So, how does it sound. Well, first off, it arrived with Aquilas as I say, so the first job was to remove them and put some Worths on. I have nothing against Aquilas, but they are a powerful string, and I wanted this uke for its tone and clarity, not volume. The range of tone that comes from this uke is astonishing. There is good bass, but a real shimmery chime across the notes. As is the case with high end guitars, every string shines through equally on this uke, nothing is "lost in the mix" or muddy. Sustain is massive and the volume is great, helped by that bracing system and arched back.  I do mainly strum in my playing, and this ukulele certainly delivers in that regard, but where it really shines in when fingerpicked (part of the reason I bought it) - its glorious in its voice. The other thing that struck me was how balanced it sounded no matter whether you play it quietly or thrash it as hard as you like. Many cheaper ukes can suffer in this regard and either "boom" when played hard, or just lose their tone when played softly. As such, despite it being an acoustic instrument, I can see this as being perfect for late night practice without waking the family - supremely satisfying at low volume.

I really am thrilled with it, and fully understand where the money goes in making a step up to a pro level instrument. As much as I love my other ukes, this is a significant step up in quality. I suppose its like spending your life playing a Yamaha piano, then sitting down to a Steinway Grand, or upgrading from a Volkswagen Golf to an Aston Martin - sure they are both cars, but... well, you know what I mean!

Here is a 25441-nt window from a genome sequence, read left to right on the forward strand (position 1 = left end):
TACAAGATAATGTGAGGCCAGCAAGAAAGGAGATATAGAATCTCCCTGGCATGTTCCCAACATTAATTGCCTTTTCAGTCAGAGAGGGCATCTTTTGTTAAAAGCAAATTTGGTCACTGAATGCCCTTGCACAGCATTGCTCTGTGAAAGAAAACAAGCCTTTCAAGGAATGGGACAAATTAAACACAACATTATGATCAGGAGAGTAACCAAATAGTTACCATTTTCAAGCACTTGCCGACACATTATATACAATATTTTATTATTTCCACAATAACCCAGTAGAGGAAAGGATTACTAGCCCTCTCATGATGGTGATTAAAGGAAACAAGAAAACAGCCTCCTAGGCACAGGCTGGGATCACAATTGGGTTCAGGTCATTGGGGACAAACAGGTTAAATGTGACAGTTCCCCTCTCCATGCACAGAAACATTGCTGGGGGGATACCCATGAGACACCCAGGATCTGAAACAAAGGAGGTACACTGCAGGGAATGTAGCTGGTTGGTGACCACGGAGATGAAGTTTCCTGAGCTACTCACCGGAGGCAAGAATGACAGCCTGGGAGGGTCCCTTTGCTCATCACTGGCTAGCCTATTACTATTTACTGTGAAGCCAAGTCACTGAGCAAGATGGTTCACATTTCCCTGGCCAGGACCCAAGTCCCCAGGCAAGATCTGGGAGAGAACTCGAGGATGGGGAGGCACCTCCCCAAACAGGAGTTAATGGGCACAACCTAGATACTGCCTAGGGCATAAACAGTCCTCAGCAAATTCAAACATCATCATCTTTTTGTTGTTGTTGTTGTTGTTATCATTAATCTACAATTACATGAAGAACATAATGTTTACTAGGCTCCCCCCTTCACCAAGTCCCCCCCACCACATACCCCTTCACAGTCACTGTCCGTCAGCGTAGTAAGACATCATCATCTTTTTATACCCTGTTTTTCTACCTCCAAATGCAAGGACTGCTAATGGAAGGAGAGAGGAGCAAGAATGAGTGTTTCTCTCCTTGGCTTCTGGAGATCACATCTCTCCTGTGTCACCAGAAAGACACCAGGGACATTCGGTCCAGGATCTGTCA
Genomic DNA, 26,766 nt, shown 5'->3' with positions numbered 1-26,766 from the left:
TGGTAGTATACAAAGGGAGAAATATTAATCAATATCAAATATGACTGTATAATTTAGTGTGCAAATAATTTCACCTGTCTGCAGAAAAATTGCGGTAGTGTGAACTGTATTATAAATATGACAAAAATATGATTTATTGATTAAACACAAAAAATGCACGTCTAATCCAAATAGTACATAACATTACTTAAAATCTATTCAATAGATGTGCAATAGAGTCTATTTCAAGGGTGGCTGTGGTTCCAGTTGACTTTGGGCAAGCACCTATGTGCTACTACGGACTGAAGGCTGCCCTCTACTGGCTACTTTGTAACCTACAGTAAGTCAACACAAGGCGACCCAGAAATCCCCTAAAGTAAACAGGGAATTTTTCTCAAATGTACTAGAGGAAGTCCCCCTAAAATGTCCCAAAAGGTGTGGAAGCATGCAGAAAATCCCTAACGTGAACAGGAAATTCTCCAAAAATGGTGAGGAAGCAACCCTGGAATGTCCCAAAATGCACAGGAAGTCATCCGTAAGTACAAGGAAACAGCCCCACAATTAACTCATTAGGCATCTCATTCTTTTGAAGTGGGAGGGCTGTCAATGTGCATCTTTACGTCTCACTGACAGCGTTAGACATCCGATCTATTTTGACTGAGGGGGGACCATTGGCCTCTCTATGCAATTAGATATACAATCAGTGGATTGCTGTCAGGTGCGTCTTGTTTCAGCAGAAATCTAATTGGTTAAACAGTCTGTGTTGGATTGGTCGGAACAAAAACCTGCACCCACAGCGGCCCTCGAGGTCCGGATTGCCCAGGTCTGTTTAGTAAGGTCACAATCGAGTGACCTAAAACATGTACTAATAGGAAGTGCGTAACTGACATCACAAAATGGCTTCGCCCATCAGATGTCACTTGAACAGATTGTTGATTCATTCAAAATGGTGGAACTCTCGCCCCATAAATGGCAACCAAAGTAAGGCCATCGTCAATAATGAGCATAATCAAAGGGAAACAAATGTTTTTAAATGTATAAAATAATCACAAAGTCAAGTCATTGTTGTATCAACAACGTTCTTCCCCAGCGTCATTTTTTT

But lets be balanced. Do I have any gripes?  Small ones I suppose.

Firstly, I really dont know why they ship these with Aquilas (presume a deal was done with the Company), but I cant believe they are the best option. This is a uke that wants to shine and show off its voice, and many many players prefer the use of Worths or D'addario Pro Artes.

I suppose that if I had the choice, I would have preferred high quality friction tuners rather than geared. Dont get me wrong, there is NOTHING wrong with the Grovers on this uke, I just prefer friction tuners for their looks. 

Finally, I suppose some (not me), may think that the uke is a little too plain. Going up in price to the K-2 model gives you binding on the uke that some may prefer, but bear in mind that the K-2 is an identical uke musically. The binding is purely decorative. I prefer understated, but this is a VERY plain looking uke.

But those gripes are so minor they should not be worried about.

Would I recommend it?  What do you think?!


SCORES

Looks - 9
Fit and finish - 10
Sound - 9.5
Value for money - 8.5

OVERALL - 9.3


(If you are looking for another uke - check out my reviews page HERE

STOP PRESS - You can read my update to my review, having had some proper playing time Here, and my Long Term Test having owned the ukulele for nearly 18 months.

6 comments:

Corinne F said...

Look forward to hearing it!!

Greg Williamson said...

I've played one of these and loved it too. The plain looks are very good. Personally I don;t like friction tuners though - too fiddly. I have friction tuners on my Double Island soprano and will probably replace them eventually as they are way too touchy.

I am looking for a pro quality tenor and am undecided between this uke and the Ko-Aloha. Any thoughts? Price is similar. I compared the two next to each other in a store once but the had different string sets on (the Koaloha had a low G set) so it was hard to tell.

bazmaz said...

Don't think there is much between them Greg. Read some reports that kanilea is more earthy and koaloha brighter. Speaking of satin finishes only I think koaloha is more durable. Suspect they are evens in gloss. I think the build quality of kanileas is slightly better but it misses some nice design touches that koaloha employ. Difficult choice!

Anonymous said...

Great review. Trying to decide to get this or the tatt version.

Lisse said...

I can't find this ukulele on their site, can someone give me the link?

Barry Maz said...

http://kanileaukulele.com/k-1_tenor.php